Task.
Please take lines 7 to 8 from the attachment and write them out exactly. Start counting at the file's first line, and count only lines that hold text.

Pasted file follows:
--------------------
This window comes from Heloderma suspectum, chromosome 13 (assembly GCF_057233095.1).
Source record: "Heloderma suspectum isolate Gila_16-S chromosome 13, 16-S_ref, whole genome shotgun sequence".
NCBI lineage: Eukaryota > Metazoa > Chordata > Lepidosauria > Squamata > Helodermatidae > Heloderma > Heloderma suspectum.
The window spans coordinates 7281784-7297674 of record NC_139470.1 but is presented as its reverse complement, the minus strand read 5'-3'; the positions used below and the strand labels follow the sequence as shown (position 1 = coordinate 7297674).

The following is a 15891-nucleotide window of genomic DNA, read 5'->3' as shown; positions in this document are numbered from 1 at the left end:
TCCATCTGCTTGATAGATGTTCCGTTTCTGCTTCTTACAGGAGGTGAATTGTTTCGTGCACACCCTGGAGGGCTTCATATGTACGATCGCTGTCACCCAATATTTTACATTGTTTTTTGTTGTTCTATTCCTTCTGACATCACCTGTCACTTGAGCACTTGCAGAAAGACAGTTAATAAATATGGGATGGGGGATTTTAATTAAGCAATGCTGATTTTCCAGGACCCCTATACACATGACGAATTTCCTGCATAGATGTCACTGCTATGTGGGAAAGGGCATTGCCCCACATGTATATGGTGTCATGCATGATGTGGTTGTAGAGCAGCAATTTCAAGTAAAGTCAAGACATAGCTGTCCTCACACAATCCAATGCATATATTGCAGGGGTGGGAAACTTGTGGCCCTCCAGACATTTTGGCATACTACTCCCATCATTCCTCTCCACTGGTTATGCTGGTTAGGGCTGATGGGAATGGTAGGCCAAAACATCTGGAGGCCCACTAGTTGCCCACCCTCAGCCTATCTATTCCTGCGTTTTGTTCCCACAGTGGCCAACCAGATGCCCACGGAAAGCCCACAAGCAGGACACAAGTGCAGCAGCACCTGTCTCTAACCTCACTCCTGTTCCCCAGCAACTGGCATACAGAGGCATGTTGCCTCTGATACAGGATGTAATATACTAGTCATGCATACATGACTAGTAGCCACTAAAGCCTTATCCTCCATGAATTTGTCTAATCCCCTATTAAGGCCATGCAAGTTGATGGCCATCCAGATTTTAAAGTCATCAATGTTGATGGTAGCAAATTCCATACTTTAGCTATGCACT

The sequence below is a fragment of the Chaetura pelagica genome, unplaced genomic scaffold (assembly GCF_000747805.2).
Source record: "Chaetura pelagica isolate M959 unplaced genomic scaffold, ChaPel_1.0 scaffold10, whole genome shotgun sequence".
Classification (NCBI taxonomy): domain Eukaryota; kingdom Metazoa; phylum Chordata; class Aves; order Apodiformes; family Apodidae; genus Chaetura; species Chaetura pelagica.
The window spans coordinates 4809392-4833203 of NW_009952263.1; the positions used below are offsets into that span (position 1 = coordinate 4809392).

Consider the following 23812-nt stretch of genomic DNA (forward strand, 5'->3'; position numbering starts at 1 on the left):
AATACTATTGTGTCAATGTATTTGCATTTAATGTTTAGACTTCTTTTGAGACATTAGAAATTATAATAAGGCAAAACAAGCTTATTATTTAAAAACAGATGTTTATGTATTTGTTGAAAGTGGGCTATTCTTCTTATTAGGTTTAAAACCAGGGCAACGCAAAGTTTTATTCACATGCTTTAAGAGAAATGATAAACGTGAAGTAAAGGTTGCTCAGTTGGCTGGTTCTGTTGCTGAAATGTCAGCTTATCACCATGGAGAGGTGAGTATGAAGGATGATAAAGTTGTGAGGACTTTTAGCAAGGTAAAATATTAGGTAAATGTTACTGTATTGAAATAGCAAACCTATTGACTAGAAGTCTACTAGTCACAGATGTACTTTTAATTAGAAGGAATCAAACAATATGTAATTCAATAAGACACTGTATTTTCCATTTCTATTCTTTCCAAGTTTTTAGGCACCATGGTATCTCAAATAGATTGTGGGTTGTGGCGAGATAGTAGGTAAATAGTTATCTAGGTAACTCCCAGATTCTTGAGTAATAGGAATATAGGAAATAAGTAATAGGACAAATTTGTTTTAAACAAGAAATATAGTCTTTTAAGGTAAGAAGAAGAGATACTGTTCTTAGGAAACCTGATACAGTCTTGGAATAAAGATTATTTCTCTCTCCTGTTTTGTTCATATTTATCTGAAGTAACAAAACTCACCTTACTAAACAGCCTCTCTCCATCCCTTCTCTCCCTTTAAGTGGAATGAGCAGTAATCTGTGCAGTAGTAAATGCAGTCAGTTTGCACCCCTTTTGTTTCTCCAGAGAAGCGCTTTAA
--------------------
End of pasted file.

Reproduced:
The sequence below is a fragment of the Chaetura pelagica genome, unplaced genomic scaffold (assembly GCF_000747805.2).
Source record: "Chaetura pelagica isolate M959 unplaced genomic scaffold, ChaPel_1.0 scaffold10, whole genome shotgun sequence".